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  #1  
Old 08-05-2006, 02:06 AM
Wing Chun's Avatar
Wing Chun Wing Chun is offline
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security with $_GET

i've just made my first dynamic site with this code:

Code:
$blaa = array_key_exists('blaaa', $_GET) ? $_GET['blaa'] : "bleee" ; echo '$blaaa' ;

...you can type ?blaaa=xyz at the end of a url to change the echoed word in the site to xyz...etc

i'm very worried about security - how should i be receiving the code? should i use: $htmlentities() or $stripslashes() or $strip_tags() or $real_strip_slashes or something else? and in what order?

other forums haven't been much help - any examples would be particularly appreciated.
 
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  #2  
Old 08-05-2006, 05:40 AM
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Howdy Wing.
If all you're doing is echoing the string provided then you don't need to worry about security. Just echo whatever they provide without doing any validation. Can't hurt.

But sooner or later you're going to learn about how to make it secure. So:
Before inserting any data in the database, validate it using:
mysql_real_escape_string.
And when retreiving something from the database, use:
stripslashes
Some other useful functions:
trim
htmlentities
strip_tags
urlencode
Also I found this nice article for you:

http://www.ilovejackdaniels.com/php/writing-secure-php/

P.S You don't put a $ in front of the function names in php. Correct: strip_tags()
wrong: $strip_tags().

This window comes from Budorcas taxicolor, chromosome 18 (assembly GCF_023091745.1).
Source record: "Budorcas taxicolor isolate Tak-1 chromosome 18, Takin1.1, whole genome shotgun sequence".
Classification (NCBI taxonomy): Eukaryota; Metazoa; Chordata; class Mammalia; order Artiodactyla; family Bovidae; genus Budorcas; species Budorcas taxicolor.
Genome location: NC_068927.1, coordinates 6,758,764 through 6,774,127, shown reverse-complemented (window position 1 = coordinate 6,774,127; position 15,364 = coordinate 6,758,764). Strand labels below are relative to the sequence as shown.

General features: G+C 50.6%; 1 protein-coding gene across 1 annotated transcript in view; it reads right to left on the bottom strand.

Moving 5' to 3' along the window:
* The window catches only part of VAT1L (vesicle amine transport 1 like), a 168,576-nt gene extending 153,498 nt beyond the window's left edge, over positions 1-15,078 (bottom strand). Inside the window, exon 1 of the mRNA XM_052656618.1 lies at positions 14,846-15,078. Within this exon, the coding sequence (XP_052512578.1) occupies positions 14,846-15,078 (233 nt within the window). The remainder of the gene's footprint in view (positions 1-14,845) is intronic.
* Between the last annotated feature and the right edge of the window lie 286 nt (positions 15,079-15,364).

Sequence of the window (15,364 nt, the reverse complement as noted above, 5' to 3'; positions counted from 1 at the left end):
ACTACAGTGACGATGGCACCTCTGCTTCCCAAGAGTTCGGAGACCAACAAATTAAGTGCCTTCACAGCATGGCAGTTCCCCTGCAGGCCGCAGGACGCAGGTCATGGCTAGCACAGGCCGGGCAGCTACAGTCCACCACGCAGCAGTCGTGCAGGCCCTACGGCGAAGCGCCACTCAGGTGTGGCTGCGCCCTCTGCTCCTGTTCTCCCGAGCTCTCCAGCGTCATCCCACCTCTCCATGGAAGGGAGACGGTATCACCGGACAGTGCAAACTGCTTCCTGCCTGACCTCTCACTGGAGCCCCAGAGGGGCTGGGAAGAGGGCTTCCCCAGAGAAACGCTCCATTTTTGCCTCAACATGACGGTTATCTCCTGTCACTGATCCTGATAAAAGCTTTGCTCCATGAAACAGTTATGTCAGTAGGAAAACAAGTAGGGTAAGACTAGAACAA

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Old 08-05-2006, 01:16 PM
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I use these for some public things. I think they should work with GET as well.
Code:
$_POST = array_map('strip_tags',$_POST); $_POST = array_map('htmlspecialchars',$_POST); if (!get_magic_quotes_gpc()) { $_POST = array_map('addslashes',$_POST); }
 
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Old 08-07-2006, 04:41 AM
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Wing Chun Wing Chun is offline
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what is the first and most important function to apply to incoming $_GET data?

cheers guys, some very useful code there...

i'm worried though - because althought i'm only "echoing" the variables that are received via $_GET, and not processing, if malicious code was sent telling my script to process then wouldn't i be in trouble? with this theory i can't see how anything is ever safe.

anyway, we gotta get on with things, so i'll try the things below - but i need to know what is the first and most secure one to use - as if i use anything else then my code might risk being compromised in that instant.

what is the first and most important function to apply to incoming $_GET data?
 
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Old 08-07-2006, 05:45 AM
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Quote:
Originally Posted by Wing Chun
i'm worried though - because althought i'm only "echoing" the variables that are received via $_GET, and not processing, if malicious code was sent telling my script to process then wouldn't i be in trouble? with this theory i can't see how anything is ever safe.
Thats not possible. Even if I supply something like, ?bla=echo $password, it wouldn't actually make it echo out the value of the variable $password. The output would be just something like:

Quote:
echo $password
Try it for yourself!

Quote:
Originally Posted by Wing Chun
what is the first and most important function to apply to incoming $_GET data?
That depends on what you're doing. The first function IMO is trim(), not because of security but because it can remove any space around the variable which might cause bugs later in the code.

After that, if you're using the $_GET data for anything related to the database, you use mysql_real_escape_string on it. If the $_GET data is supposed to be a number, you do something like this:

PHP Code:
$id=trim($_GET['id']);
if (! 
is_numeric($_GET['id']))
   die(
'Try again.');
$sql="SELECT * FROM myTable WHERE someId='$id'"
Also, read the article whose link I gave you. It'll answer many of your questions.
 
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  #6  
Old 08-07-2006, 06:37 AM
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Wing Chun Wing Chun is offline